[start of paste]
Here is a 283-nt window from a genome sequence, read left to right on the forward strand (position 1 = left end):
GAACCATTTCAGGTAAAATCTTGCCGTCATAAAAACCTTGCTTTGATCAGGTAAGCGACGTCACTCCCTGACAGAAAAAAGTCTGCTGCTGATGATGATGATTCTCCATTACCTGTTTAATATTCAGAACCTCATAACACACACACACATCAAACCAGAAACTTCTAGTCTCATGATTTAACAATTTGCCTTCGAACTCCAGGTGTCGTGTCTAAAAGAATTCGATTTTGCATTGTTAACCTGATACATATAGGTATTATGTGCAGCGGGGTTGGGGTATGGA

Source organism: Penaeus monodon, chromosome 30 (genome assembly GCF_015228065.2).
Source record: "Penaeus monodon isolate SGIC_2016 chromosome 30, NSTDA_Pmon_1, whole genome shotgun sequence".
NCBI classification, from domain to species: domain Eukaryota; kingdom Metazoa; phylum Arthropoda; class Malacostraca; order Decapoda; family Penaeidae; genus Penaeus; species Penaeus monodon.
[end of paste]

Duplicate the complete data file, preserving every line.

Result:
Here is a 283-nt window from a genome sequence, read left to right on the forward strand (position 1 = left end):
GAACCATTTCAGGTAAAATCTTGCCGTCATAAAAACCTTGCTTTGATCAGGTAAGCGACGTCACTCCCTGACAGAAAAAAGTCTGCTGCTGATGATGATGATTCTCCATTACCTGTTTAATATTCAGAACCTCATAACACACACACACATCAAACCAGAAACTTCTAGTCTCATGATTTAACAATTTGCCTTCGAACTCCAGGTGTCGTGTCTAAAAGAATTCGATTTTGCATTGTTAACCTGATACATATAGGTATTATGTGCAGCGGGGTTGGGGTATGGA

Source organism: Penaeus monodon, chromosome 30 (genome assembly GCF_015228065.2).
Source record: "Penaeus monodon isolate SGIC_2016 chromosome 30, NSTDA_Pmon_1, whole genome shotgun sequence".
NCBI classification, from domain to species: domain Eukaryota; kingdom Metazoa; phylum Arthropoda; class Malacostraca; order Decapoda; family Penaeidae; genus Penaeus; species Penaeus monodon.